In 1695, the Puritan divine Timothy Cruso, after whom Defoe may have titled his famous novel, wrote: “The days wherein we live are extremely evil, but we have yet a sad and doleful prospect of the next age becoming worse…We see such crowds and swarms of young ones continually posting down to hell, and bringing up so much of hell in the midst of us…we cannot but use some Christian endeavors to open the eyes of these mad prodigals, and to fetch them home.”
Christian endeavors aside, such fears and imprecations are fashionable in every age and testify as much to the unavoidable incompatibility of the generations as to the progressive regression of history. Nevertheless, I sometimes wonder if a time does not eventually come in which the apocalyptic cliché manifests as ineluctable fact, in which the fears of troubled parents are ultimately realized in their refractory offspring.
This was certainly how it was during the student revolution of the 1960s, when university campuses were turned into raucous boot camps for a new generation of political radicals, utopian socialists and psychedelic epicureans—an incoherent “rainbow coalition” that did some good (the Civil Rights Movement) and much harm (rampant drug addiction, anarchic turmoil and rioting, neo-Marxist blueprints for a “better world.”) This sense of entitlement ballooned into the intrusive policies of the welfare state.
Some observers feel that the ideological residue of these “mad prodigals” was on the whole beneficial. Morris Dickstein, for instance, in a beautifully written memoir, Gates of Eden, feels that “the culture of the sixties had a liberating effect on many of our lives.” True, he cautions that “while we need to remain free, we don’t need to be perpetually liberated,” but, in the final analysis, concludes that “Utopian hopes may be disappointed but can rarely be forgotten.” Todd Gitlin goes even further in The Sixties: Years of Hope, Days of Rage, which is not nearly as temperate as Dickstein’s book. The late Canadian historian and broadcaster Pierre Berton, in his 1967: A Chronicle of Canada’s Centennial Year, comments that we “were all high in 1967, like somebody who had just won the lottery,” and asks rhetorically, “Without that great adventure, what kind of people would we be now?”
Peter Collier and David Horowitz, however, are not so sanguine. In Destructive Generation, they meticulously chart the disruptive legacy of the period. The generation of the Sixties are now in their sixties. They no longer live in communes but occupy positions of influence in the media, the universities and government, instructing their epigones to continue the struggle to consolidate a political religion built on the “luminous” precepts of equality, fraternity and “social justice.” This is the platform of the New Left, which has issued in the disorder of multicultural relativity in which we are now immersed, the malign dogma of political correctness, the globalizing of resentment, the “unholy alliance” with Islamic extremism, and the postmodern dismantling of the concept of discoverable truth.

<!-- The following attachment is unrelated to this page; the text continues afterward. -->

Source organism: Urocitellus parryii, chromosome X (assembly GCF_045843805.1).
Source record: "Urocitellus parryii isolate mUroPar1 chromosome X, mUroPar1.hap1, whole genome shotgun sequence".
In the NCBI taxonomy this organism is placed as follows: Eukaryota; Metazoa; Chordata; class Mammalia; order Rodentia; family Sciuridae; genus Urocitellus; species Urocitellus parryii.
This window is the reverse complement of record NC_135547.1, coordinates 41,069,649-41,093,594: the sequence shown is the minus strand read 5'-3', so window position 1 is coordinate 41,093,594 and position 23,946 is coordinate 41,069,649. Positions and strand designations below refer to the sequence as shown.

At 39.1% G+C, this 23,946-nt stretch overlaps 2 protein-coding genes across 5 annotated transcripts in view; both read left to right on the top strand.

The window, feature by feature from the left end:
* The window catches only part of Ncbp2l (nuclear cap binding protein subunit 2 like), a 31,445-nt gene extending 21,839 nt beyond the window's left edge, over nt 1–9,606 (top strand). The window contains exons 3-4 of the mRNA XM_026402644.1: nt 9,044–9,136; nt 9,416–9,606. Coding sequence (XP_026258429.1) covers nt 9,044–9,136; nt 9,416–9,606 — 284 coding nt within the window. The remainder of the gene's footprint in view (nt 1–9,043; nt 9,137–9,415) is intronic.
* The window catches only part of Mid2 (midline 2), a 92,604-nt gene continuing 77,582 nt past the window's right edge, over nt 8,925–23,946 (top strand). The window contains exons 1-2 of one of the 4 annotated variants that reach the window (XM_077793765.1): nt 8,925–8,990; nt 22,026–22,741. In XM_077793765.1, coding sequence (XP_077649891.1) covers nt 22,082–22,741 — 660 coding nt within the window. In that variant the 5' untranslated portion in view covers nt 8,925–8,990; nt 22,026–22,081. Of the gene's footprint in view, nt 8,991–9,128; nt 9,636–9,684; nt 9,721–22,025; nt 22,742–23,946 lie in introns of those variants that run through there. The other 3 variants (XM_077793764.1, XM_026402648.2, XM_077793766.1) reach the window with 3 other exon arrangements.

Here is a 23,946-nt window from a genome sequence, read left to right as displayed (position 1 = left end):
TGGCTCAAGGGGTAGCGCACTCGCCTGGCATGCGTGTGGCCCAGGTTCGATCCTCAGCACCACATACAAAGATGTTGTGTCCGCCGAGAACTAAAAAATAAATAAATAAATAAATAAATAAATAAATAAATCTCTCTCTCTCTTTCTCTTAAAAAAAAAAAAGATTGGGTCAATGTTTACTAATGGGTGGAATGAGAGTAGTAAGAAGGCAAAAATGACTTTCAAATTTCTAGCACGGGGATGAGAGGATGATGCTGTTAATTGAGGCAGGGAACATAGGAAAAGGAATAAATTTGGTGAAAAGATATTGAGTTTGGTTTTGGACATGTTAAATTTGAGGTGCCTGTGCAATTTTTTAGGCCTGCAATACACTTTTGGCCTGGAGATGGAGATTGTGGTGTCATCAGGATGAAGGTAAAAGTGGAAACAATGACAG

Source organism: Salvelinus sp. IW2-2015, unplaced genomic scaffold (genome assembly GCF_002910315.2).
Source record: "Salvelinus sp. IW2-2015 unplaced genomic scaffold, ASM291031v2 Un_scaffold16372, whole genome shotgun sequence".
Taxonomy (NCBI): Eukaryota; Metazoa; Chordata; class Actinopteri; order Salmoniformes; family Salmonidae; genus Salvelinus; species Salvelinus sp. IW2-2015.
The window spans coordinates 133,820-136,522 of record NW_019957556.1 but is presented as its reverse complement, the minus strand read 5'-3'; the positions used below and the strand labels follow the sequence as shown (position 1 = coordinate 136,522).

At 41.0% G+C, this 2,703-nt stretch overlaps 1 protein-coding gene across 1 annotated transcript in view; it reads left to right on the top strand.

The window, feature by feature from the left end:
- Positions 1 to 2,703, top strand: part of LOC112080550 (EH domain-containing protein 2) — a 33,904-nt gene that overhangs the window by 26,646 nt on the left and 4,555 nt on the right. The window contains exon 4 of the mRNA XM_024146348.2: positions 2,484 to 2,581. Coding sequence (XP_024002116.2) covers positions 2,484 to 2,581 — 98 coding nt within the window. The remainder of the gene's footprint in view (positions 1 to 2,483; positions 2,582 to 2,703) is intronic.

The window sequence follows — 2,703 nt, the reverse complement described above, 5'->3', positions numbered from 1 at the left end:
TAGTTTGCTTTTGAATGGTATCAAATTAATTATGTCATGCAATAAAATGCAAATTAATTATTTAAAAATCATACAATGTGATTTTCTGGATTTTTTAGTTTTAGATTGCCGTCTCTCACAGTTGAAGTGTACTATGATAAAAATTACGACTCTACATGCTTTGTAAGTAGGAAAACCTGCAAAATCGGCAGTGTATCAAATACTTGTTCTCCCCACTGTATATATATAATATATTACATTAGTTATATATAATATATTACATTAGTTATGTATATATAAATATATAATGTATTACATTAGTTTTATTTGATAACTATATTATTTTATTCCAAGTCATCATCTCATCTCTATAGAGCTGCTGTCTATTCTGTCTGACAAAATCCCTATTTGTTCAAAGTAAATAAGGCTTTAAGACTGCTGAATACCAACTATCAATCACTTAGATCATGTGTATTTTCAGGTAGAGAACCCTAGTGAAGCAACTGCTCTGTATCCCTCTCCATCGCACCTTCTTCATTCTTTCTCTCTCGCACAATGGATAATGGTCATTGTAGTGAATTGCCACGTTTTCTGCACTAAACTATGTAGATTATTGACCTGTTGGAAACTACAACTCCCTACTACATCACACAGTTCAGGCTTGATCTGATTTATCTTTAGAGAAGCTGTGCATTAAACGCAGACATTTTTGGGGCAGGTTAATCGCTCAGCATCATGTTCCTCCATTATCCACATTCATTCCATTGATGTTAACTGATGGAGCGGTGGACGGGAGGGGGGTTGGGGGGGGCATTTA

It also engendered a social activism that has infiltrated the judiciary, sponsored the uninformed and sanctimonious meddling of the swarming NGOs and polluted the writing of history, transforming it, à la Howard Zinn, William Blum and Noam Chomsky, into a species of disinformation and overt propaganda. Destructive Generation reminds us of “the ability of the Left to wage a culture war after its international commitments [i.e., its advocacy for Communism] had been revealed to be bankrupt. The Sixties created the victim groups that now tear at the fabric of the American enterprise.”
These strictures and insights resonate with me. I was at UC Berkeley at around the same time as Horowitz, participated in the student takeover of Sproul Hall, and fellow-traveled with the leaders of the Free Speech Movement. We reveled in our self-proclaimed status as rebels with a cause, who would remake America and the West in our own bearded image. Of course, not everyone in the revolutionary cadres was politically committed to the dismemberment of society as we knew it. Many came along for the jubilant sex, the acid trips and the music, as did the Woodstock hordes and the plankton-like, free-floating hippies who were content to “let it all hang out.” Visiting Belgrade in the late Sixties, I recall keeping company with a group of young Serbian drop-outs, one of whom spent hours every day listening to British shortwave and taping Beatles and Rolling Stone songs. When I asked him about the political situation in Yugoslavia and his sentiments regarding Marshal Tito, he replied, “Politics is for old men.” But back in Berkeley, and especially in Paris in May 1968, this was definitely not the case.
For, apart from the hangers-on and hangers-out, we saw ourselves as the new Fifth Monarchy Men, a New Model Army of youthful saints marching toward the dawning millennium, chasing our quixotic dream that conflict, hatred, inequality and injustice could be abolished once and for all and replaced by an idyllic world in which the economy would be regulated by an enlightened class of sages and benefactors, poverty would cease to exist, racial prejudice and social disparities would be a thing of the benighted past, everyone over thirty would be put out to pasture, and we would all make love, not war.
Greil Marcus in Lipstick Traces: A Secret history of the Twentieth Century remembers those days fondly. “In the fall of 1964, in Berkeley,” he writes, “I was, day after day, for months, part of the crowd that made up the Free Speech Movement…It was a period of doubt, chaos, anger, hesitation, confusion, and finally joy—that’s the word…This event formed a standard against which I’ve judged the present and the past ever since.” Facing the disappointment of a movement fragmenting into dead ends, into “situations without a future” (a quote from French philosopher Guy Debord), Marcus subsequently found an anticlimactic reminiscence and justification of “this public life in punk,” in Johnny Rotten and the Sex Pistols. What a comedown! More importantly, I believe Marcus was wrong in his premature obsequies. As Collier and Horowitz attest, the future of the 1960s is all around us in the present of the 2000s.